Bobby Reid has been a revelation since he came on against Leeds, although when he starts a game he seems less effective in the second half. With Luke Freeman coming back next game we should certainly have no problem in that area. Wilbraham has worked his socks off every game, but he can't keep doing that for another 41 games. Kodjia has looked better with every game, I do hope he is settling in ok as he could be a real prospect.

So what do we need? I would say two central defenders, one on each side of Flint, and another striker. Easy isn't it? Get on with it Cotts!

All joking aside, I like most City fans think that Cotts has done a great job for us so far, and I'm sure with Steve's backing we can establish ourselves in this League, even if some of the big names don't want to come down to Cider country. 

They don't know what they are missing!"

The Exiled Robin

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Wednesday, 26 August 2015

Why City haven't missed the boat on big money signings

My latest blog is now up on the Bristol Post website, the link is here: http://www.bristolpost.co.uk/BRISTOL-CITY-BLOG-Robins-speculate-accumulate/story-27673657-detail/story.html

In it I offer my views on the recent big money bids, and reflect upon many of the fans reactions to those huge offers and look at some of the reasons the bids were made when they were, and not earlier.

Views, comments and shares as welcome as ever!

The Exiled Robin

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Friday, 14 August 2015

NEW Bristol Post blog: Who knew the Championship would be tougher?!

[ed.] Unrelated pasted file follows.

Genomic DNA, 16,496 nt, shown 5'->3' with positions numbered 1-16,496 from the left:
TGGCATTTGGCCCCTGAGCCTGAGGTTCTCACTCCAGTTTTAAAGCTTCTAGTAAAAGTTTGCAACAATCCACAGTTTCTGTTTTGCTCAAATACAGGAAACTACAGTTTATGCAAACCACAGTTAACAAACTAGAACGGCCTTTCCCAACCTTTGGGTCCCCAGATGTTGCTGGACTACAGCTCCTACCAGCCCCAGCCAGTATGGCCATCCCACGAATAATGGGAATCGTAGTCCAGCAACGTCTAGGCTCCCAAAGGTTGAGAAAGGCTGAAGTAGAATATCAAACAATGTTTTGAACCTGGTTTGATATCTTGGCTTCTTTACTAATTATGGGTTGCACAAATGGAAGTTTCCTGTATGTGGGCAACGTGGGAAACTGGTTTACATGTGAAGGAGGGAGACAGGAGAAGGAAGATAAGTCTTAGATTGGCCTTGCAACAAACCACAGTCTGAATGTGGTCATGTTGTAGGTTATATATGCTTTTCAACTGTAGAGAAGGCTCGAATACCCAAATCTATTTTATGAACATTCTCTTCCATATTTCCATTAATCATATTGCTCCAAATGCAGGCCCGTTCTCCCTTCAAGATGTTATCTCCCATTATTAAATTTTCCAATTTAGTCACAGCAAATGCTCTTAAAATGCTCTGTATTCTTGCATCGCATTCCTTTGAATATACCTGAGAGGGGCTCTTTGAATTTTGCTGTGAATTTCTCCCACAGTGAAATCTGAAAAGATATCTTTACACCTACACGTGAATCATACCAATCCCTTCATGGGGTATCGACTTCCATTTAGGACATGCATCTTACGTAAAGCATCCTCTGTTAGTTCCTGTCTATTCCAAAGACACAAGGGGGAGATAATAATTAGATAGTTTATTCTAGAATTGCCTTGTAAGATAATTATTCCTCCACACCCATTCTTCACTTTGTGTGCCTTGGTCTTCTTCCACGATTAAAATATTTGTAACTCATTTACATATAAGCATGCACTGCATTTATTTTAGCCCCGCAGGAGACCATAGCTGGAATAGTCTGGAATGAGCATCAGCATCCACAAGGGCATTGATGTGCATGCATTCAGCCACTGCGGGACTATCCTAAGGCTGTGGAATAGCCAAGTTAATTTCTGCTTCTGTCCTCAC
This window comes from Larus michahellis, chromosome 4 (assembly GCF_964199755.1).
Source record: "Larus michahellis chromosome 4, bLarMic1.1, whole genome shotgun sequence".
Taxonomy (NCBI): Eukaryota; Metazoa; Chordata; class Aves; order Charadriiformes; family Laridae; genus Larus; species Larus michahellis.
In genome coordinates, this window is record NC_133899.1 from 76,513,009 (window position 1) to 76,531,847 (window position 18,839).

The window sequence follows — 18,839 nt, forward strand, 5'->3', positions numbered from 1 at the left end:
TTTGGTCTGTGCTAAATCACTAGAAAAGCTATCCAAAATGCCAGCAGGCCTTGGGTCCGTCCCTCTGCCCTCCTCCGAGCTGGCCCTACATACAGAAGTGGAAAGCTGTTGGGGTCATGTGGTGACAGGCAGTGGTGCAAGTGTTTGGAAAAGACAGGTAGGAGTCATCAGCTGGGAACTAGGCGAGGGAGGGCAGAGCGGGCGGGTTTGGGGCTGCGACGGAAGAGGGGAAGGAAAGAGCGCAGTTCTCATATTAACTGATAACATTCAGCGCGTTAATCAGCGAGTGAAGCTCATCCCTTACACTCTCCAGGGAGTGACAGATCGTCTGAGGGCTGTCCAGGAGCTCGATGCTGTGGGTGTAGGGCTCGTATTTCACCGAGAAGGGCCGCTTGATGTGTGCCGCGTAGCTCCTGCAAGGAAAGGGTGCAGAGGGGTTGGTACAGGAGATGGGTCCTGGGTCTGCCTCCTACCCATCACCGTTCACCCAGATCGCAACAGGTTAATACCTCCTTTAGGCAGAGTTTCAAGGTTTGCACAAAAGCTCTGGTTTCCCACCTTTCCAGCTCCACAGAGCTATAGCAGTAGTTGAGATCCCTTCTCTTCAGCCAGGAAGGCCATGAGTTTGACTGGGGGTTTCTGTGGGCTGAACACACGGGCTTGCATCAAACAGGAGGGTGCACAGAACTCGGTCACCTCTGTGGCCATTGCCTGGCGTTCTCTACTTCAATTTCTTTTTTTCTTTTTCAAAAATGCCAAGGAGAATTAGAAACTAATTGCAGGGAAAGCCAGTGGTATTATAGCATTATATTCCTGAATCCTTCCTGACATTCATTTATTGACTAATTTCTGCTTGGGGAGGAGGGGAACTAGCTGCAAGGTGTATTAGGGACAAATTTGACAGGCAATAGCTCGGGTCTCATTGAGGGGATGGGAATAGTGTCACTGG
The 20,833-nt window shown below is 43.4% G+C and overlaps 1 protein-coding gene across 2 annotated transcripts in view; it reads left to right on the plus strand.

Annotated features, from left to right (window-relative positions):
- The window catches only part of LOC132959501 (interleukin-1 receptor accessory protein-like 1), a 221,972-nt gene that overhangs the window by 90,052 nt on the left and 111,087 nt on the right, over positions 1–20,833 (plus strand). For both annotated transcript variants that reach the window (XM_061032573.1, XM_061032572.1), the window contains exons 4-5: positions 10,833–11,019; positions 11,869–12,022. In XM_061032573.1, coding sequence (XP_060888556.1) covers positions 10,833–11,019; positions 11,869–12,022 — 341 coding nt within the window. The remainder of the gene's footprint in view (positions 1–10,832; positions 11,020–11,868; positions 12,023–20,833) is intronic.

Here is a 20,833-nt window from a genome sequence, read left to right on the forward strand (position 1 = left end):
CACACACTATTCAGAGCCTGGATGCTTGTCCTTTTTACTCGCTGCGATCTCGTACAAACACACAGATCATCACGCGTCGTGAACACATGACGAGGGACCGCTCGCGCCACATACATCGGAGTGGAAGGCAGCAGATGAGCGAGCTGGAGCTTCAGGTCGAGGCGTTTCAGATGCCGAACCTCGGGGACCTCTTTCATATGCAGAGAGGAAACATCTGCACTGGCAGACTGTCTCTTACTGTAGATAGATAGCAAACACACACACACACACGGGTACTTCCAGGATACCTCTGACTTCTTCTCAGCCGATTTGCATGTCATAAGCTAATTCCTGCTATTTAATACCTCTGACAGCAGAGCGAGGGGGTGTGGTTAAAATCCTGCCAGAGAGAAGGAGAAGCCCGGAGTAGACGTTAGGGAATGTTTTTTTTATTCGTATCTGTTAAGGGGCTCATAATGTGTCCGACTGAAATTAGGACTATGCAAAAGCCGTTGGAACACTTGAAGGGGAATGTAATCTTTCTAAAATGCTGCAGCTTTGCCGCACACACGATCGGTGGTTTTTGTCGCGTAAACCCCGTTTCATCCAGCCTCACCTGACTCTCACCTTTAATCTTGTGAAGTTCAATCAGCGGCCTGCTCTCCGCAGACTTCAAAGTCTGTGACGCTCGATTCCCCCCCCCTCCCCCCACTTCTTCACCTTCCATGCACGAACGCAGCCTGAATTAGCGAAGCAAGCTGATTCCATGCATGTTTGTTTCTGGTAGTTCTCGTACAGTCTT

"So there you have it. 

After wins galore, unbeaten runs, two trophies and 99 points, the Championship is going to be just a little bit tougher....."

Wes Burns, Frankie Fielding and defending set-pieces all a part of my Bristol Post contribution to this week's blog, following the first league game of the season.


*Please note this was written before the Dwight Gayle news broke and before the Luton game!

The Exiled Robin

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Wednesday, 5 August 2015

Let's be excited, not concerned!

Ahead of the new season, Lee Molland www.twitter.com/Molls28 has written a short-pre-season opinion and issues a rallying call, reminding us all of why we should be so excited about this new season and new adventure

"We’re now hours away from the start of the Championship season, and for the first time since his perhaps slightly controversial arrival, Steve Cotterill has City fans split.

Not because of results (nobody could doubt that incredible record he has) but due to the lack of transfer activity. Although, let's not forget that we have spent £2.1 million on Jonathan Kodjia. I broke my own rule of getting excited over a YouTube clip! It looks like the boy can get behind defences, but more importantly, finish.

Pre-season has been full of speculation over incomings to Ashton Gate, but as time has ticked on, only Kodjia has arrived. Some fans are nervous, some relaxed, some even angry. 

Me? I’m backing whatever Mr Cotterill perceives as the right decision for our club.

I mean, I don’t know how you couldn’t? The way he has transformed our club is something I am hugely thankful for. With results clearly speaking for themselves, I’m proud to have a manager at the helm who will trust the winning squad he got promoted with and not risk the financial backdrop of our club for somebody who doesn’t fit the clubs philosophy.

Let’s be excited!

On the pitch, let’s be excited about our goal threat……Aden Flint!! Let’s look forward to seeing Korey Smith dictate the pace of games and Luke Freeman terrorise opposing defences. Let’s see Joe ‘one of our own’ Bryan make a name for himself in the big league. To keep those players is a real coup for Bristol City Football Club.

Let’s see the camaraderie and work rate that has been the back bone of our success continue to be at the heart of our club. 

Winning is a habit, after all"

Lee Molland

The Exiled Robin

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Wednesday, 29 July 2015

A new direction for a new season

As the regular readers may have noticed, blog posts have become significantly less frequent over the past year or so and non-existent over the summer.